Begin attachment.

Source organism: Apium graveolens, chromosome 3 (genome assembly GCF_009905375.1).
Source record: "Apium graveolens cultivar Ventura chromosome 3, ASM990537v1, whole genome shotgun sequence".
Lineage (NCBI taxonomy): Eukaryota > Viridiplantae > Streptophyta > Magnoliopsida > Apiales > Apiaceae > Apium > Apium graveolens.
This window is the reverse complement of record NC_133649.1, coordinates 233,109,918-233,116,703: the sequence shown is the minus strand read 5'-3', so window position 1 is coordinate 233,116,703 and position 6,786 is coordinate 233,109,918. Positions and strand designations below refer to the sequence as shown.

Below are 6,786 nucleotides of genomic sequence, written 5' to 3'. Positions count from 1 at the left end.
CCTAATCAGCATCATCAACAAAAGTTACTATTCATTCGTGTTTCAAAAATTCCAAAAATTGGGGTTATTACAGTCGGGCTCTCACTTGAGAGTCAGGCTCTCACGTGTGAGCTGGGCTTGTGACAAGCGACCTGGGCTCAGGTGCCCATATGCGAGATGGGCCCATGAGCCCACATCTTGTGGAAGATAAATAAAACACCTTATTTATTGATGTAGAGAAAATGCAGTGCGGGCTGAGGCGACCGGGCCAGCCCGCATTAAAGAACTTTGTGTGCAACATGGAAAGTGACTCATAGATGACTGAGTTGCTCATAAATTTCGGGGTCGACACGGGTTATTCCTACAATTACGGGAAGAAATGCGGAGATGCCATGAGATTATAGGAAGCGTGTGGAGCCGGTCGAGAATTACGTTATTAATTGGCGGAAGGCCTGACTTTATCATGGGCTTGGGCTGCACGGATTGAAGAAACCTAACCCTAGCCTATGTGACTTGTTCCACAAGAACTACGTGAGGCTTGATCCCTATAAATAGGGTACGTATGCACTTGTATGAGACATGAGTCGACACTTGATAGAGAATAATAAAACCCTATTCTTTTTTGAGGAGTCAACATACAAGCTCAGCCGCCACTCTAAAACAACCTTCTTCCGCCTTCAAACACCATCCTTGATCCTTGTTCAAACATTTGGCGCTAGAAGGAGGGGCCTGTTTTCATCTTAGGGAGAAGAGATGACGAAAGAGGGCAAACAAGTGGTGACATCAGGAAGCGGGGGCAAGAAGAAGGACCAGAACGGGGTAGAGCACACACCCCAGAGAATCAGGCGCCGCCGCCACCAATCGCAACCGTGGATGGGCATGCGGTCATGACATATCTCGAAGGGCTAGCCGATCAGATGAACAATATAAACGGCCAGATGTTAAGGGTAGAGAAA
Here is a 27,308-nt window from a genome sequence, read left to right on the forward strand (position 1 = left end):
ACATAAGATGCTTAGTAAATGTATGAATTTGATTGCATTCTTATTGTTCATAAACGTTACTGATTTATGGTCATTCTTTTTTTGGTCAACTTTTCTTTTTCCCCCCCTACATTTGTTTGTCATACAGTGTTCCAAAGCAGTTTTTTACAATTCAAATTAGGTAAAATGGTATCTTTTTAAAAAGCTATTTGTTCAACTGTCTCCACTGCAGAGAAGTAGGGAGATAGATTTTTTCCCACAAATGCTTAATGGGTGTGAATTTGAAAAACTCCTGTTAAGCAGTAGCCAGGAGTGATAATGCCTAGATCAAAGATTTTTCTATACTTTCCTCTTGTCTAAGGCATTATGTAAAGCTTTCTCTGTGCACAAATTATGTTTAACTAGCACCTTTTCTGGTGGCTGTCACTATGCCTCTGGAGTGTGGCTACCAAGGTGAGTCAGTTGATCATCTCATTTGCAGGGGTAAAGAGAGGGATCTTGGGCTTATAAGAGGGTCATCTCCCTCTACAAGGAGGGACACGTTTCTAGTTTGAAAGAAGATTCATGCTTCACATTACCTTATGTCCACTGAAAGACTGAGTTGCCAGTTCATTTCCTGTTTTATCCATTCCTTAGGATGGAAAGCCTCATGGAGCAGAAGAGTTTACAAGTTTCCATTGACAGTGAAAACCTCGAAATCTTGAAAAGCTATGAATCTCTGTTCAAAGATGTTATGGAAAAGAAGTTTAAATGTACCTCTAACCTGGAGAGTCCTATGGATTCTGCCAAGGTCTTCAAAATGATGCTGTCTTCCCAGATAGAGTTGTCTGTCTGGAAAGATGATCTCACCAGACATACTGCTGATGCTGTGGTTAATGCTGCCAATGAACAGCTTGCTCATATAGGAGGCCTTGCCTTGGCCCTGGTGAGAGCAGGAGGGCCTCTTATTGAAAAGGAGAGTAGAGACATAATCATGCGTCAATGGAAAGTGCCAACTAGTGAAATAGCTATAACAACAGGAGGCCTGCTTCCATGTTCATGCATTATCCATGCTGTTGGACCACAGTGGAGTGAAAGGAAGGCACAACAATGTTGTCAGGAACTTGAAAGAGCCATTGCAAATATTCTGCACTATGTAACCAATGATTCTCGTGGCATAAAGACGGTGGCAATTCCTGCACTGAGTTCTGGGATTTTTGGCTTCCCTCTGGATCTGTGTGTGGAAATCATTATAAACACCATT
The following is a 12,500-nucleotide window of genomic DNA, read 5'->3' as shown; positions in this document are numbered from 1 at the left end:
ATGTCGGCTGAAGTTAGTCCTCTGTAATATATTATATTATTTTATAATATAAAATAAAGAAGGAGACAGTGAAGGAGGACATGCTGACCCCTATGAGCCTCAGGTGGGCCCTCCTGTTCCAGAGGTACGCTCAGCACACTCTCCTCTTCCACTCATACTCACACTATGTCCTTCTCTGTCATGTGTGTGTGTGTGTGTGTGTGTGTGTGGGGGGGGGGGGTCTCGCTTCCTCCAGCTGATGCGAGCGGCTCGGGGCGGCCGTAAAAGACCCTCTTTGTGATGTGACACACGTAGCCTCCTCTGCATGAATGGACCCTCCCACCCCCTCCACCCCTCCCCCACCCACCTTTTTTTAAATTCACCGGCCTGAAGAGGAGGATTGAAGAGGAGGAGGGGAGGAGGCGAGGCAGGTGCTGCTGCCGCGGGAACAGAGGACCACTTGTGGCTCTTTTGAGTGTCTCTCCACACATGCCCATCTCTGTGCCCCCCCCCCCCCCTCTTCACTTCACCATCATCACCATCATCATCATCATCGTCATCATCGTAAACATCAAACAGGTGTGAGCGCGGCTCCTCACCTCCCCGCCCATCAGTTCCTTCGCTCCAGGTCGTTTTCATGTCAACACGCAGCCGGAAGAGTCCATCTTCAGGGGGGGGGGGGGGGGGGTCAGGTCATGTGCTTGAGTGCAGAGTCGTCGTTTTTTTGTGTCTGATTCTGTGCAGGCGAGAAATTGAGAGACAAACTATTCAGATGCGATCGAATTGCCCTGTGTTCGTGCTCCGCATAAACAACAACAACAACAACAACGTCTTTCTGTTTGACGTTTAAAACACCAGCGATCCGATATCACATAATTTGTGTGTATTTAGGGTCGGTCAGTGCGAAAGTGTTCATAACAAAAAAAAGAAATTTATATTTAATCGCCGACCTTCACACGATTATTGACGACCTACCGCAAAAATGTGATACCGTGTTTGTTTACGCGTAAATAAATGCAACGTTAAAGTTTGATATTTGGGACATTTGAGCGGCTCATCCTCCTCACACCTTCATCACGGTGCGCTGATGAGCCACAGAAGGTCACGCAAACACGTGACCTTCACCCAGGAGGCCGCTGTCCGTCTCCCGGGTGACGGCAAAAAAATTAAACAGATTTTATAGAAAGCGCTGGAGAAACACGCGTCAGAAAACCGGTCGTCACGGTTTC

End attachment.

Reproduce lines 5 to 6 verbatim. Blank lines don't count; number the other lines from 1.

Below are 6,786 nucleotides of genomic sequence, written 5' to 3'. Positions count from 1 at the left end.
CCTAATCAGCATCATCAACAAAAGTTACTATTCATTCGTGTTTCAAAAATTCCAAAAATTGGGGTTATTACAGTCGGGCTCTCACTTGAGAGTCAGGCTCTCACGTGTGAGCTGGGCTTGTGACAAGCGACCTGGGCTCAGGTGCCCATATGCGAGATGGGCCCATGAGCCCACATCTTGTGGAAGATAAATAAAACACCTTATTTATTGATGTAGAGAAAATGCAGTGCGGGCTGAGGCGACCGGGCCAGCCCGCATTAAAGAACTTTGTGTGCAACATGGAAAGTGACTCATAGATGACTGAGTTGCTCATAAATTTCGGGGTCGACACGGGTTATTCCTACAATTACGGGAAGAAATGCGGAGATGCCATGAGATTATAGGAAGCGTGTGGAGCCGGTCGAGAATTACGTTATTAATTGGCGGAAGGCCTGACTTTATCATGGGCTTGGGCTGCACGGATTGAAGAAACCTAACCCTAGCCTATGTGACTTGTTCCACAAGAACTACGTGAGGCTTGATCCCTATAAATAGGGTACGTATGCACTTGTATGAGACATGAGTCGACACTTGATAGAGAATAATAAAACCCTATTCTTTTTTGAGGAGTCAACATACAAGCTCAGCCGCCACTCTAAAACAACCTTCTTCCGCCTTCAAACACCATCCTTGATCCTTGTTCAAACATTTGGCGCTAGAAGGAGGGGCCTGTTTTCATCTTAGGGAGAAGAGATGACGAAAGAGGGCAAACAAGTGGTGACATCAGGAAGCGGGGGCAAGAAGAAGGACCAGAACGGGGTAGAGCACACACCCCAGAGAATCAGGCGCCGCCGCCACCAATCGCAACCGTGGATGGGCATGCGGTCATGACATATCTCGAAGGGCTAGCCGATCAGATGAACAATATAAACGGCCAGATGTTAAGGGTAGAGAAA